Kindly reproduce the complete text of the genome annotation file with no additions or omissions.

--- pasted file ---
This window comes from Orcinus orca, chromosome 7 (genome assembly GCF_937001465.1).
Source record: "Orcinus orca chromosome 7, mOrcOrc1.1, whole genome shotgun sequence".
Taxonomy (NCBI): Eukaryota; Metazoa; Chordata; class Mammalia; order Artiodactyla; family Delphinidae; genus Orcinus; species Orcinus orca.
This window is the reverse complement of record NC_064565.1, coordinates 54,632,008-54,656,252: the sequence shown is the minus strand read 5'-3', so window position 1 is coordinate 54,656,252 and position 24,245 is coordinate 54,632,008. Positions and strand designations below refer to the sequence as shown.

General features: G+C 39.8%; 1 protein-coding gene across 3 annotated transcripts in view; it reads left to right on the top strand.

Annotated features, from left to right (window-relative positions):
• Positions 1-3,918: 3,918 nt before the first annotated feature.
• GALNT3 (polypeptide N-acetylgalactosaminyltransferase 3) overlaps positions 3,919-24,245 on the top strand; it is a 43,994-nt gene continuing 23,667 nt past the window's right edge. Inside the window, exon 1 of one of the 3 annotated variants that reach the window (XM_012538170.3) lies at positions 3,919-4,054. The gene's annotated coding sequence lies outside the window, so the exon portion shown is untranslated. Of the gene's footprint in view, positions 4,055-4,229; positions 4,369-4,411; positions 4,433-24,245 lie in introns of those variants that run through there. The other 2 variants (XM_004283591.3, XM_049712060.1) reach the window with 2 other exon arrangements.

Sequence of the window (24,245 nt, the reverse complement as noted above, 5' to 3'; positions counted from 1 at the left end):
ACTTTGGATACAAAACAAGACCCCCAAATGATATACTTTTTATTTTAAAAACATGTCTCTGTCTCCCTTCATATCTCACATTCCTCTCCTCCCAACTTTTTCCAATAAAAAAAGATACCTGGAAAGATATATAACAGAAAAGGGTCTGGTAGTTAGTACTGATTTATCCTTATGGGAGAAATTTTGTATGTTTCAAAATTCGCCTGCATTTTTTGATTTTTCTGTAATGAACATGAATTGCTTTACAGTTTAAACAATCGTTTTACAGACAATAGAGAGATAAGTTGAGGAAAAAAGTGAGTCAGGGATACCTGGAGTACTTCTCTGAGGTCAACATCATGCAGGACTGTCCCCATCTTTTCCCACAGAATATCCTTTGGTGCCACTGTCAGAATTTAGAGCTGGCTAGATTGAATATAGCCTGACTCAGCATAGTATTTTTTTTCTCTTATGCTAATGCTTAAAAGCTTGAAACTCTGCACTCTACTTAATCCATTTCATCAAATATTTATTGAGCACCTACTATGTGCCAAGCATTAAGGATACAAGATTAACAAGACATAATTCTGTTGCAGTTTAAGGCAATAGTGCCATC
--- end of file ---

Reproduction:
This window comes from Orcinus orca, chromosome 7 (genome assembly GCF_937001465.1).
Source record: "Orcinus orca chromosome 7, mOrcOrc1.1, whole genome shotgun sequence".
Taxonomy (NCBI): Eukaryota; Metazoa; Chordata; class Mammalia; order Artiodactyla; family Delphinidae; genus Orcinus; species Orcinus orca.
This window is the reverse complement of record NC_064565.1, coordinates 54,632,008-54,656,252: the sequence shown is the minus strand read 5'-3', so window position 1 is coordinate 54,656,252 and position 24,245 is coordinate 54,632,008. Positions and strand designations below refer to the sequence as shown.

General features: G+C 39.8%; 1 protein-coding gene across 3 annotated transcripts in view; it reads left to right on the top strand.

Annotated features, from left to right (window-relative positions):
• Positions 1-3,918: 3,918 nt before the first annotated feature.
• GALNT3 (polypeptide N-acetylgalactosaminyltransferase 3) overlaps positions 3,919-24,245 on the top strand; it is a 43,994-nt gene continuing 23,667 nt past the window's right edge. Inside the window, exon 1 of one of the 3 annotated variants that reach the window (XM_012538170.3) lies at positions 3,919-4,054. The gene's annotated coding sequence lies outside the window, so the exon portion shown is untranslated. Of the gene's footprint in view, positions 4,055-4,229; positions 4,369-4,411; positions 4,433-24,245 lie in introns of those variants that run through there. The other 2 variants (XM_004283591.3, XM_049712060.1) reach the window with 2 other exon arrangements.

Sequence of the window (24,245 nt, the reverse complement as noted above, 5' to 3'; positions counted from 1 at the left end):
ACTTTGGATACAAAACAAGACCCCCAAATGATATACTTTTTATTTTAAAAACATGTCTCTGTCTCCCTTCATATCTCACATTCCTCTCCTCCCAACTTTTTCCAATAAAAAAAGATACCTGGAAAGATATATAACAGAAAAGGGTCTGGTAGTTAGTACTGATTTATCCTTATGGGAGAAATTTTGTATGTTTCAAAATTCGCCTGCATTTTTTGATTTTTCTGTAATGAACATGAATTGCTTTACAGTTTAAACAATCGTTTTACAGACAATAGAGAGATAAGTTGAGGAAAAAAGTGAGTCAGGGATACCTGGAGTACTTCTCTGAGGTCAACATCATGCAGGACTGTCCCCATCTTTTCCCACAGAATATCCTTTGGTGCCACTGTCAGAATTTAGAGCTGGCTAGATTGAATATAGCCTGACTCAGCATAGTATTTTTTTTCTCTTATGCTAATGCTTAAAAGCTTGAAACTCTGCACTCTACTTAATCCATTTCATCAAATATTTATTGAGCACCTACTATGTGCCAAGCATTAAGGATACAAGATTAACAAGACATAATTCTGTTGCAGTTTAAGGCAATAGTGCCATC